“I now ask myself: Could there a place for me in a group house if I’m not white?”

Photo by PoPville flickr user wolfkann

“Dear PoPville,

I began the process of interviewing for group houses with the same apprehension that accompanies me in most social situations. Would there be a place for my introverted self in a city of outgoing, happy hour-frequenting DC socialites? Five weeks in, I have rephrased my question. I’ve made my best attempts at convincing future housemates that I’d be an asset to their home, modeling my responses off the sound logic of Goldilocks: I’m not too quiet, but not too loud; not crazily clean, but not too messy; down to hang, but never clingy. Despite my guarantees, I’m beginning to wonder if my physical dissimilarity to Goldilocks is working against me. I now ask myself: Could there a place for me in a group house if I’m not white?

The majority of the group houses I’ve visited – and subsequently been rejected from – have had a total of zero minority residents. In one house, the cheerful blonde who answered the door and provided a tour didn’t ask me a single question before showing me the exit. “We’ll text you!” she said encouragingly. Unsurprisingly, I later got a text that she had chosen someone else. In other interviews that provided greater opportunity for conversation, I tried to highlight different aspects of my personality: Dancer at Group House One, dog-lover at Group House Two, and artist at Group House Three. But no matter how I present myself, the fact remains that I am brown in a sea of white. In a city where my generation prides itself on being progressive and inclusive, where is the diversity in living arrangements?

I feel the pressure on the other end of the process as well. I am trying to fill my room in the house where I currently reside with two other South Asian women. After a few interviews, we began to wonder whether people felt uncomfortable in our all-brown residence. We agreed that perhaps only two of us should be at home during the interviews, as to not overwhelm anyone’s white sensibilities. I even considered asking a white friend to come over to put interviewees at ease. The combination of my experiences has made me question whether people’s “gut feelings” can ever truly be color blind. As a plethora of recent research shows, implicit bias seeps into every area of our lives, affecting our interactions, relationships, and decision-making. Research from the Urban Institute that has tracked racial discrimination in the housing market over time has found that it stubbornly persists today; in controlled experiments, minority homeseekers are still told about and shown fewer housing units than their white counterparts. Everything we know about implicit bias suggests that it would have a significant effect on decisions as personal as selecting a stranger with whom to cohabit a home.

It remains unclear whether I will ever find a spot in a group house. To my fellow twenty-somethings: Let’s put our progressive ideals into practice and check ourselves on even the most subtle forms of bias. Oh, and if you’re looking for a housemate, you know who to call.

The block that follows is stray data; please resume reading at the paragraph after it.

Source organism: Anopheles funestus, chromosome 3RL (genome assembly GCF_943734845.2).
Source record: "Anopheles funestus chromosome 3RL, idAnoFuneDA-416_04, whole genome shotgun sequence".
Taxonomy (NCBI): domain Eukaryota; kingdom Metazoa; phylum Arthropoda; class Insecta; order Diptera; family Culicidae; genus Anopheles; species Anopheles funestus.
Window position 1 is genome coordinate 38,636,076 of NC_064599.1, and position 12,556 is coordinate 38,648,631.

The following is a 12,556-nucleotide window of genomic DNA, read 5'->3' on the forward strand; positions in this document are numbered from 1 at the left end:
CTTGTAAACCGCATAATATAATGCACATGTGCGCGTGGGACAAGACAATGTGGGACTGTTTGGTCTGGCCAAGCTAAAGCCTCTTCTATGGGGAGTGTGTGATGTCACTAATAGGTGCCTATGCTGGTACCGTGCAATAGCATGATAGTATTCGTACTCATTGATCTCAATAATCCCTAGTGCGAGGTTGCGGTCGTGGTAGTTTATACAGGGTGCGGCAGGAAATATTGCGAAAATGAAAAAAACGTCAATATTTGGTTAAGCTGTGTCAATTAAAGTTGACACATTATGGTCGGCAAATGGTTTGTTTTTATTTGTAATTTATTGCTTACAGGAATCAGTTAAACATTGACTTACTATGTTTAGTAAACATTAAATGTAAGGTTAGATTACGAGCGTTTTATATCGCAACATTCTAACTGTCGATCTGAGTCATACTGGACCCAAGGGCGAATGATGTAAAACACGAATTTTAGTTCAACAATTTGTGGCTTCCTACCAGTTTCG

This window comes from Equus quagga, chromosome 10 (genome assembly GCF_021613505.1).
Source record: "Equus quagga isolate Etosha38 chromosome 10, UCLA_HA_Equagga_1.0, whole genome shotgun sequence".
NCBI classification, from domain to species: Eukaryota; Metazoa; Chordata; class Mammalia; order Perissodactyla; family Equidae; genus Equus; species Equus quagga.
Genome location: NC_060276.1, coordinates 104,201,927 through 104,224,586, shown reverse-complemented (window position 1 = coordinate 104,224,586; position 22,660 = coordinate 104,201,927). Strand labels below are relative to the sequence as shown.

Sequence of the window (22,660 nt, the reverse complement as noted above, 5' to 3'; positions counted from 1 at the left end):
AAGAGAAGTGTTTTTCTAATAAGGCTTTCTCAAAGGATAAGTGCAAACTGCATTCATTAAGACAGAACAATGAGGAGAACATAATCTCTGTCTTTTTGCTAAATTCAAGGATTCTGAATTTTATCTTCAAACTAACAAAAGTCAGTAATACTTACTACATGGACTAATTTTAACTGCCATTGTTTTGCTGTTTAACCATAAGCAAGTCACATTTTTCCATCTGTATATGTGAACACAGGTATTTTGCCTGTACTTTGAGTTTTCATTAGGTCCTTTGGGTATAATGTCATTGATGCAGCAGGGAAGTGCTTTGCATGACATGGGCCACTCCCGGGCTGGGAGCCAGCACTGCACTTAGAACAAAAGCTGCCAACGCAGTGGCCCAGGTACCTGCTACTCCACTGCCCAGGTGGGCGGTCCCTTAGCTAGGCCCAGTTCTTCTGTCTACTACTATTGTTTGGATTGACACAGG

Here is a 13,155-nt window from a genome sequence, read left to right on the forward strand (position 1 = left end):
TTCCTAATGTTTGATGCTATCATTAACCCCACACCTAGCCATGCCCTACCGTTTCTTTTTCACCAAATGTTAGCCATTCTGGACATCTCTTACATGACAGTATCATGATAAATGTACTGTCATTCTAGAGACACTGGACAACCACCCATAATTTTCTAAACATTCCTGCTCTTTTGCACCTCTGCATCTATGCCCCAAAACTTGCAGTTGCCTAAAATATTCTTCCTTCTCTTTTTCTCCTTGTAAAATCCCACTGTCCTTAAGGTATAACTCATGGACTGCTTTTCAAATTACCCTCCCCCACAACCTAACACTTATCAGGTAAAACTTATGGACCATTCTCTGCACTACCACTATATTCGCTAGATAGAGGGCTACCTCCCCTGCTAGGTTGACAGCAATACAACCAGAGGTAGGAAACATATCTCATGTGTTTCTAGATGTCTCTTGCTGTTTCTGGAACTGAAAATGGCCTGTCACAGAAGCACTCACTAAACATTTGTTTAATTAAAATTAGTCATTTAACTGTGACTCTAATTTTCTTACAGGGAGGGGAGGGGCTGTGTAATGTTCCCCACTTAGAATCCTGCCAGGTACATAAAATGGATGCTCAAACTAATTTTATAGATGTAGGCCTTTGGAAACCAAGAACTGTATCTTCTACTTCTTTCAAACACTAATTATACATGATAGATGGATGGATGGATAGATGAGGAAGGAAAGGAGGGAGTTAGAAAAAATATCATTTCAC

Shebani Rao is a researcher at the Urban Institute. The views expressed here are hers alone, and are not intended to reflect those of the Urban Institute.

117 Comment

  • So sorry you’re experiencing this. 🙁

  • Or, you know, it actually could be your personality.

    • +1.

      As a group house resident currently interviewing potential roommates, I couldn’t care what color, creed, or nationality you are, but “introverted” is, perhaps unfairly, a negative. If it seems during the 10 minutes you have with someone at an open house that there may be issues with communication, I’d rather not risk it.

      • White people get rejected from group houses too, you know. Maybe they interviewed someone they actively liked (MAYBE THAT PERSON WAS “BROWN”) right before you showed up and had already indicated to her that she was a lock.

        I’m troubled that your assumption is that everyone is afraid of you because you’re not white. I don’t know you, obviously, but maybe there are other things people prefer in roommates other than whiteness– like working in a similar location so they can share rides, or vegetarianism, or sharing clothes. What if you don’t wear the same size as the cheerful blonde so she thinks “well, that would be a waste of closet space”?

        Unless you get an answer saying something along the lines of “We chose someone else who is of the same cultural upbringing as we are because your differences will be too difficult to deal with, as we assume that you are culturally different than we are due to the color of your skin” then I think you might just be having a hard time finding housing like every other person our age in this city.

      • It’s really tough to know though. First, everybody is biased – whether they admit it or not. It’s a mild bias for some, and for some it even takes the form of reverse bias, but everyone judges everyone to a degree on what we initially see, and, unfortunately, everyone takes race, sex, whether they have glasses, etc. into account in that judgement.